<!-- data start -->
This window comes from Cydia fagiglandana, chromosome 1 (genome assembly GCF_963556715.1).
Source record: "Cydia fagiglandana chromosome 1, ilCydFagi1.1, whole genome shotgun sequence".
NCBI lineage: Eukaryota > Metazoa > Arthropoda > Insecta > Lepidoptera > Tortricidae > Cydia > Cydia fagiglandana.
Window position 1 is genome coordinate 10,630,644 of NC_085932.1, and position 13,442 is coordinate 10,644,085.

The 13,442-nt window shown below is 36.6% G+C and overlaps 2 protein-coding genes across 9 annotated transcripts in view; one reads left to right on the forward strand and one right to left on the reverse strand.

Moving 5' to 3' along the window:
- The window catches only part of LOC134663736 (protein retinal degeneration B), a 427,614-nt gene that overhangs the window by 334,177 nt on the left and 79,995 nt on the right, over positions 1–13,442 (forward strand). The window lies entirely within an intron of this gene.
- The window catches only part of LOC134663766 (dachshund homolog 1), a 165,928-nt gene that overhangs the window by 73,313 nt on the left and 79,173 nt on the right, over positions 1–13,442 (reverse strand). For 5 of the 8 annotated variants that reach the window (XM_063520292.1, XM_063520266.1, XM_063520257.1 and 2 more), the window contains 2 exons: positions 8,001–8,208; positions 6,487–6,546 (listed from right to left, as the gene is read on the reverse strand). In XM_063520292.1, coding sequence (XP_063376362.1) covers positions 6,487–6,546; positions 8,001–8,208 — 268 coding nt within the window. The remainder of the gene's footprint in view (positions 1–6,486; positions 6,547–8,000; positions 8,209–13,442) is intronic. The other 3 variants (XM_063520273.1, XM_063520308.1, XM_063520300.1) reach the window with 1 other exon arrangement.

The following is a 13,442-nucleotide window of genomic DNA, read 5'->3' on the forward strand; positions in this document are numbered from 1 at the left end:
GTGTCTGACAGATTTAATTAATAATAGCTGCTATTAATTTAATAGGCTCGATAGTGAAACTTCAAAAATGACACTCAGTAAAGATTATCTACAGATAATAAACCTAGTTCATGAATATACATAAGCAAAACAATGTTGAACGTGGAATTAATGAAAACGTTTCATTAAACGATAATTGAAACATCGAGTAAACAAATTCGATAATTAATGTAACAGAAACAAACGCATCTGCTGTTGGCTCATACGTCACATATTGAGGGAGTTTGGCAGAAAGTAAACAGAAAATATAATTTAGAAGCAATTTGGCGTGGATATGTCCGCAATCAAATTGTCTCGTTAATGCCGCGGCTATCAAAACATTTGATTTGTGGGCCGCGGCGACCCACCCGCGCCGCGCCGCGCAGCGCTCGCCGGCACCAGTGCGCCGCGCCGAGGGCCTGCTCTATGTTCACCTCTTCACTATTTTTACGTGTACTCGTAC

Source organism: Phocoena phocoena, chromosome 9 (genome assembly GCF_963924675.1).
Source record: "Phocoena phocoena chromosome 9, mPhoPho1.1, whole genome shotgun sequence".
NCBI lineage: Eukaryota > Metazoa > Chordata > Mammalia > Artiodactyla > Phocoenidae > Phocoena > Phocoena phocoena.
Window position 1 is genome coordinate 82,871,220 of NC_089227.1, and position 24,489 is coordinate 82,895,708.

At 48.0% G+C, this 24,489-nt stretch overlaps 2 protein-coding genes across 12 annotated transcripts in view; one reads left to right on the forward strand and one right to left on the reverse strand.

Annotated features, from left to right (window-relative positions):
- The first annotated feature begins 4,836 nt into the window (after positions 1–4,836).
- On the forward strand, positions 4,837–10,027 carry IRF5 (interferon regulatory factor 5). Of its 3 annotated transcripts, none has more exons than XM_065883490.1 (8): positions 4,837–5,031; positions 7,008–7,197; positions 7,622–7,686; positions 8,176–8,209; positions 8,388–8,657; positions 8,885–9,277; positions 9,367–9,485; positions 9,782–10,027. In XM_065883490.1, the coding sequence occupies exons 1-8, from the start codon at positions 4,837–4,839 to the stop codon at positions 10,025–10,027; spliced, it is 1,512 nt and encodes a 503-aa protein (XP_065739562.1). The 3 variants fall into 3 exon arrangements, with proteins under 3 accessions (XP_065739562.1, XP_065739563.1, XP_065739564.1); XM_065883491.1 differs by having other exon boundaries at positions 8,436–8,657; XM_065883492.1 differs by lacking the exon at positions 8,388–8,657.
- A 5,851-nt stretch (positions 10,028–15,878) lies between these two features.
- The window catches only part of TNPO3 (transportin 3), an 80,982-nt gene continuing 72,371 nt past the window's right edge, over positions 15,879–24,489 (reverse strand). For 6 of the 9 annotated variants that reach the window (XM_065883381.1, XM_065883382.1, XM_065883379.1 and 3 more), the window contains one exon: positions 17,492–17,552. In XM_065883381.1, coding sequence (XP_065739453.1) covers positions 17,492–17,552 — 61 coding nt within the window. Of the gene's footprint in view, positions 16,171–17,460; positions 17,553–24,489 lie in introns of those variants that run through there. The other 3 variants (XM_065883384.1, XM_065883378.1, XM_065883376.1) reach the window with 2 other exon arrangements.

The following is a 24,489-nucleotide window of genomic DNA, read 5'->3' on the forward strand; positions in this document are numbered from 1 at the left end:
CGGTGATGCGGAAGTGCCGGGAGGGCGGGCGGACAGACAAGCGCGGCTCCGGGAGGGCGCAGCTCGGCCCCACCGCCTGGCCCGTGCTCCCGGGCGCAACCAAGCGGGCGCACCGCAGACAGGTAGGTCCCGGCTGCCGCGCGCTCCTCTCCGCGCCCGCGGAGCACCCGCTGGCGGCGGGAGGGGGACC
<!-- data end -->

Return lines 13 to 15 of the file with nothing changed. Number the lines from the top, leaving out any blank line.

NCBI lineage: Eukaryota > Metazoa > Chordata > Mammalia > Artiodactyla > Phocoenidae > Phocoena > Phocoena phocoena.
Window position 1 is genome coordinate 82,871,220 of NC_089227.1, and position 24,489 is coordinate 82,895,708.

At 48.0% G+C, this 24,489-nt stretch overlaps 2 protein-coding genes across 12 annotated transcripts in view; one reads left to right on the forward strand and one right to left on the reverse strand.